Calif. Proposition 47 Proposes Sentence Reduction for Non-Violent Crimes

During the general election, California voters will weigh in on Proposition 47. This proposition would create a distinction between a misdemeanor and a felony for certain crimes based on a monetary barrier of $950.

Poll: If the election were held today, would you vote yes or no on Proposition 47?

Democrats in favor

69%
69%

No Party Preference in favor

64%
64%

Republicans in favor

50%
50%

Prop. 47 will reduce penalties for non-serious or non-violent crimes by basing penalties on past criminal records in order to help alleviate California’s growing prison population.

The origin of this proposition stems from a 2009 federal order for California to reduce its prison population to no more than 137.5 percent of design capacity for state prisons by February 26, 2016. This order followed a report of overcrowding in California’s prison system, causing unconstitutional standards of health.

Proponents for the proposition argue state savings created by Proposition 47 will be used to fund programs such as dropout prevention, victim services, and mental health and drug treatment programs.

In a May 6 SFGate article, San Francisco District Attorney George Gascon stated:

“I think, increasingly, the public is more aware of the failures of the last 2 1/2 decades of our criminal justice system. The question is: Do we want to make communities safer or just punish people?”

Organizations like Open Society Policy Center, Atlantic Advocacy Fund, and the ACLU of Northern California have come out in favor of the measure.

Opponents believe that some crimes considered non-serious or non-violent, including grand theft, shoplifting, receiving stolen property, check forgery, and drug possession create irreparable harm to communities, local businesses, and judicial enforcement. Law enforcement organizations such as the California Police Chiefs Association, California Peace Officers Association, and California Correctional Supervisors Organization say the proposition is a bad idea.

San Diego Police Chief Shelley Zimmerman, during an interview with U-T San Diego, declared:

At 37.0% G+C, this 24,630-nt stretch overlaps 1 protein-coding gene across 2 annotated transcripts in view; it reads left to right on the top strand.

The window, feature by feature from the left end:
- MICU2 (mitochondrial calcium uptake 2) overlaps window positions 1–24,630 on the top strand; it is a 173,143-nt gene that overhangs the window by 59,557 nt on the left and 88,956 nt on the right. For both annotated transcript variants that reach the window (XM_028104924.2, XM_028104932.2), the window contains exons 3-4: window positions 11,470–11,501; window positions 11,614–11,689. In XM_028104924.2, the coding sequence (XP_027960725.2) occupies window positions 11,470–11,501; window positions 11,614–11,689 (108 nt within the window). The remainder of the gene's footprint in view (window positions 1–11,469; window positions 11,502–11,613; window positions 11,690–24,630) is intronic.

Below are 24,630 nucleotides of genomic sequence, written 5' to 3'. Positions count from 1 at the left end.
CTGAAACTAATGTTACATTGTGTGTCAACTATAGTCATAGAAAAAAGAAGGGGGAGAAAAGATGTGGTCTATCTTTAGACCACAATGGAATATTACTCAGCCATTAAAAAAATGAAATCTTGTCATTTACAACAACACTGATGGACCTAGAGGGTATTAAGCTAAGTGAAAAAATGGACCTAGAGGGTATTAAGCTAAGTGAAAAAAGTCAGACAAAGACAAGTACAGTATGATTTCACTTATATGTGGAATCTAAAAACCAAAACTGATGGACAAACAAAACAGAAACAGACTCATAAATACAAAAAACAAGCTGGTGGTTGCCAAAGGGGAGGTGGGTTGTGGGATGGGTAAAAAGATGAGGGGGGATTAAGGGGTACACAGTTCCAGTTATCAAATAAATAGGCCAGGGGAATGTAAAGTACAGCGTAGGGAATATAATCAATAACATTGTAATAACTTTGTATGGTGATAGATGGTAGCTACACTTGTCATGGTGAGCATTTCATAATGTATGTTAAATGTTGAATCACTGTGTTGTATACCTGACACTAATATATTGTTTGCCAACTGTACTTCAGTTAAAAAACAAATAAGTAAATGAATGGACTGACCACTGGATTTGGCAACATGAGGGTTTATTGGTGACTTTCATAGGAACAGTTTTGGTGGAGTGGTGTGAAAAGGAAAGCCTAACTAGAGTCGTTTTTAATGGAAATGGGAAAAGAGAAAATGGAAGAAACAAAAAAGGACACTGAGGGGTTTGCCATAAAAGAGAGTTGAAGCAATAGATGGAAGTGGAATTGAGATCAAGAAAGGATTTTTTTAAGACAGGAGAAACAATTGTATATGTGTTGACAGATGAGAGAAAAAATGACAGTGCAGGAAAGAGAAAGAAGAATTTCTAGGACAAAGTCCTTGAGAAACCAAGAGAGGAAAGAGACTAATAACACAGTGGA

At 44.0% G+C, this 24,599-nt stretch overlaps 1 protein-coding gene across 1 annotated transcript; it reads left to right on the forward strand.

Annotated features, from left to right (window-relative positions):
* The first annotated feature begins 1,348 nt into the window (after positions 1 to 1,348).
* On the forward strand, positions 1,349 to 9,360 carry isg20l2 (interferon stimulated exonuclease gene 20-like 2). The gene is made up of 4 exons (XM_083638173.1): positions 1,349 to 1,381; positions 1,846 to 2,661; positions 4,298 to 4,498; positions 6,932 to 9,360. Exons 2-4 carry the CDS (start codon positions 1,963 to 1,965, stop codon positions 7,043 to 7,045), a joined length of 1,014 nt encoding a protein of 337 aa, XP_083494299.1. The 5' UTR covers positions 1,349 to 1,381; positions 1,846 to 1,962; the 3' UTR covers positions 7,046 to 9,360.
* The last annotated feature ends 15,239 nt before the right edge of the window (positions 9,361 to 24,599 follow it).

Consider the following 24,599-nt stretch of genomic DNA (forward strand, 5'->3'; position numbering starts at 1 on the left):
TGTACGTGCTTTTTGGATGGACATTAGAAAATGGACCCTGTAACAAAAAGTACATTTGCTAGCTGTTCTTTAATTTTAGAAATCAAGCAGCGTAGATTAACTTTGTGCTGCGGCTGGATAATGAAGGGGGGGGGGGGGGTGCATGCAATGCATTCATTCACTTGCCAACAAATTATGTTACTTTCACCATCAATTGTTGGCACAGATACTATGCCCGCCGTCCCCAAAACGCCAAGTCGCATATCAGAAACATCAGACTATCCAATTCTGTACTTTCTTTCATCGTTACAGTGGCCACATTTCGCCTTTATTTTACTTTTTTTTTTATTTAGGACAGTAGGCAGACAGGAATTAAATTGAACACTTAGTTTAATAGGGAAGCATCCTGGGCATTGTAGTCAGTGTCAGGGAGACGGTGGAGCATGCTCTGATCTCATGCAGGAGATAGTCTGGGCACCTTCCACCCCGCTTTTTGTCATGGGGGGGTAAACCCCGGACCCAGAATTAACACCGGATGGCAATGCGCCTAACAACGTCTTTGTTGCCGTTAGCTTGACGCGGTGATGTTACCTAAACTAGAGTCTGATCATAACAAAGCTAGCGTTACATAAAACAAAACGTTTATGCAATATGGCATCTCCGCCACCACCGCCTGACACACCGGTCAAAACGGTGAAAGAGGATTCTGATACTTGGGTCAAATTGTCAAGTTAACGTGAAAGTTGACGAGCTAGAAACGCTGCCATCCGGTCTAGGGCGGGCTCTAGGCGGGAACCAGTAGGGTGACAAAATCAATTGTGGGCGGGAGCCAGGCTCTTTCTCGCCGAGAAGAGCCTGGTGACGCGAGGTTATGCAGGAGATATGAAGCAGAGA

“I do not support this in any way, shape or form… They talk about 10,000 felons [who would be] eligible for early release. It would be virtually mandated and would prevent judges from blocking the early release of prisoners except in really very rare cases.”

Arguments in Favor

  • Reduction of prison populations, as federal mandated, to 137.5% of design capacity, or 110,000 inmates, compared to recent prison populations — existing around 150% — would increase health standards.
  • Fiscally, Proposition 47 would reduce the amount of funding that would have been necessary to house such non-violent criminals, which is currently projected at $8,961,368,000, according to the California Department of Corrections and Rehabilitation.
  • State savings can be used to improve education and reduce dropout rates to curve California’s future prison populations.

Arguments Against

  • Proposition 47’s language makes petty theft include any theft of property under $950. Therefore, phone snatchers or purse thieves have a legal protection against incarceration or severe penalties.
  • Thievery or check fraud under $950 will be harder to prosecute under Prop. 47. The level of trust between local entrepreneurs and customers will shift due to perceived lack of protection, affecting future economic development at the local level.
  • Property received through extortion under $950, possession of date rape drugs, or stolen firearms becomes a misdemeanor.

 

Over $4 million has been raised by organizations in favor of the proposition compared to just over a quarter of a million dollars that has been raised by opponents, according to Ballotpedia. Further, California’s citizens have been largely in favor of reducing penalties for non-serious or non-violent crimes. 67 percent of Californians would vote yes, according to the Public Policy Institute of California.

A majority of Democrats and Independents are in favor for the proposition, while Republicans are the most divided on the issue with 50 percent in favor.

Ultimately, California’s future prison population will be determined by a yes or no vote by the public.

Image Credit: Mark R / shutterstock.com